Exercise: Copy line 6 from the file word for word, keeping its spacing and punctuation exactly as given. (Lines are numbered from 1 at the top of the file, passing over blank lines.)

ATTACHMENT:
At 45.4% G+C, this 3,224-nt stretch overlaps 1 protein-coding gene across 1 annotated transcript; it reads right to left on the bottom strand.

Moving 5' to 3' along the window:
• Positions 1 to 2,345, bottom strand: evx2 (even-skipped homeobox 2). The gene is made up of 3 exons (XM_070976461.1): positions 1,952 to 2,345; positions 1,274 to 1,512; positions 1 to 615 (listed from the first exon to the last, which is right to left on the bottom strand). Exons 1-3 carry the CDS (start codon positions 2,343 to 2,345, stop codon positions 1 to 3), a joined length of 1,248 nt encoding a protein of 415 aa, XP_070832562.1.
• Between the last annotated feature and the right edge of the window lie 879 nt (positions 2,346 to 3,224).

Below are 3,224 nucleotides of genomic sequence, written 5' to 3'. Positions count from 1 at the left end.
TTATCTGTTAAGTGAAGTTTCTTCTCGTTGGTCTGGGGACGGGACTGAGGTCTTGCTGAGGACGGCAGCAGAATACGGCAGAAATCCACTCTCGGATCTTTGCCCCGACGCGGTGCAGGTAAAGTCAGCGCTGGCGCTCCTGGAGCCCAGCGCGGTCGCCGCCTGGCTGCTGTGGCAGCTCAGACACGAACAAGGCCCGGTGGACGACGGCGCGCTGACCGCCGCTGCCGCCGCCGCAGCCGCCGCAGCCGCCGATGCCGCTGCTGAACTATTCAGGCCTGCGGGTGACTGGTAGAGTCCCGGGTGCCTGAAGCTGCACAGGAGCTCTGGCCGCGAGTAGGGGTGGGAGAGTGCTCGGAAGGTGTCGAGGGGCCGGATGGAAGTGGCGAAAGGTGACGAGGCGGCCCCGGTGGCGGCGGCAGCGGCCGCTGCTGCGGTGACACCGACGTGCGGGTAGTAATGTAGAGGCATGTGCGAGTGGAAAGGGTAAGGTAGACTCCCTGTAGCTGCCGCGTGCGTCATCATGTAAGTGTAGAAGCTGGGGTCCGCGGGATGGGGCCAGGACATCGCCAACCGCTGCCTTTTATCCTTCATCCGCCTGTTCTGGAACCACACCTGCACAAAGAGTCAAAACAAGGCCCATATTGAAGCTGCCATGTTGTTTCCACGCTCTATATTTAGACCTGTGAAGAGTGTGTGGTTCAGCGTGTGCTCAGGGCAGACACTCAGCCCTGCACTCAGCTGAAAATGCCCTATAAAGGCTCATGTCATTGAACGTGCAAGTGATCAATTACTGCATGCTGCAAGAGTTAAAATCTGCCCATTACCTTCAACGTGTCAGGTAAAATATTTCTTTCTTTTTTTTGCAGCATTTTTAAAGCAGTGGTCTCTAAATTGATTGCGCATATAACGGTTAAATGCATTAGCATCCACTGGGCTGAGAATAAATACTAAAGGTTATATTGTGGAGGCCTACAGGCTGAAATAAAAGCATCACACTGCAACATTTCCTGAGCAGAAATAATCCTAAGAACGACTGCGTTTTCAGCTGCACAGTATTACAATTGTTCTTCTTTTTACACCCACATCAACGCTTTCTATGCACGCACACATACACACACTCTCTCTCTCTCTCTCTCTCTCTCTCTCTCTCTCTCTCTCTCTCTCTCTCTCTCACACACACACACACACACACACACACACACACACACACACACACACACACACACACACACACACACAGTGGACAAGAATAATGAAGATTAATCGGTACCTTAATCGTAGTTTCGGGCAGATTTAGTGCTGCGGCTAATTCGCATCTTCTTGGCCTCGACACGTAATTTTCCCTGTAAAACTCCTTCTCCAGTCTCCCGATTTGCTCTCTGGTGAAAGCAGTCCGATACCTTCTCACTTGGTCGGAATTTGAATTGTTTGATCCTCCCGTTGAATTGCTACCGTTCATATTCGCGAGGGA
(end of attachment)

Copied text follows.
TTATCTGTTAAGTGAAGTTTCTTCTCGTTGGTCTGGGGACGGGACTGAGGTCTTGCTGAGGACGGCAGCAGAATACGGCAGAAATCCACTCTCGGATCTTTGCCCCGACGCGGTGCAGGTAAAGTCAGCGCTGGCGCTCCTGGAGCCCAGCGCGGTCGCCGCCTGGCTGCTGTGGCAGCTCAGACACGAACAAGGCCCGGTGGACGACGGCGCGCTGACCGCCGCTGCCGCCGCCGCAGCCGCCGCAGCCGCCGATGCCGCTGCTGAACTATTCAGGCCTGCGGGTGACTGGTAGAGTCCCGGGTGCCTGAAGCTGCACAGGAGCTCTGGCCGCGAGTAGGGGTGGGAGAGTGCTCGGAAGGTGTCGAGGGGCCGGATGGAAGTGGCGAAAGGTGACGAGGCGGCCCCGGTGGCGGCGGCAGCGGCCGCTGCTGCGGTGACACCGACGTGCGGGTAGTAATGTAGAGGCATGTGCGAGTGGAAAGGGTAAGGTAGACTCCCTGTAGCTGCCGCGTGCGTCATCATGTAAGTGTAGAAGCTGGGGTCCGCGGGATGGGGCCAGGACATCGCCAACCGCTGCCTTTTATCCTTCATCCGCCTGTTCTGGAACCACACCTGCACAAAGAGTCAAAACAAGGCCCATATTGAAGCTGCCATGTTGTTTCCACGCTCTATATTTAGACCTGTGAAGAGTGTGTGGTTCAGCGTGTGCTCAGGGCAGACACTCAGCCCTGCACTCAGCTGAAAATGCCCTATAAAGGCTCATGTCATTGAACGTGCAAGTGATCAATTACTGCATGCTGCAAGAGTTAAAATCTGCCCATTACCTTCAACGTGTCAGGTAAAATATTTCTTTCTTTTTTTTGCAGCATTTTTAAAGCAGTGGTCTCTAAATTGATTGCGCATATAACGGTTAAATGCATTAGCATCCACTGGGCTGAGAATAAATACTAAAGGTTATATTGTGGAGGCCTACAGGCTGAAATAAAAGCATCACACTGCAACATTTCCTGAGCAGAAATAATCCTAAGAACGACTGCGTTTTCAGCTGCACAGTATTACAATTGTTCTTCTTTTTACACCCACATCAACGCTTTCTATGCACGCACACATACACACACTCTCTCTCTCTCTCTCTCTCTCTCTCTCTCTCTCTCTCTCTCTCTCTCTCTCTCACACACACACACACACACACACACACACACACACACACACACACACACACACACACACACACACACAGTGGACAAGAATAATGAAGATTAATCGGTACCTTAATCGTAGTTTCGGGCAGATTTAGTGCTGCGGCTAATTCGCATCTTCTTGGCCTCGACACGTAATTTTCCCTGTAAAACTCCTTCTCCAGTCTCCCGATTTGCTCTCTGGTGAAAGCAGTCCGATACCTTCTCACTTGGTCGGAATTTGAATTGTTTGATCCTCCCGTTGAATTGCTACCGTTCATATTCGCGAGGGA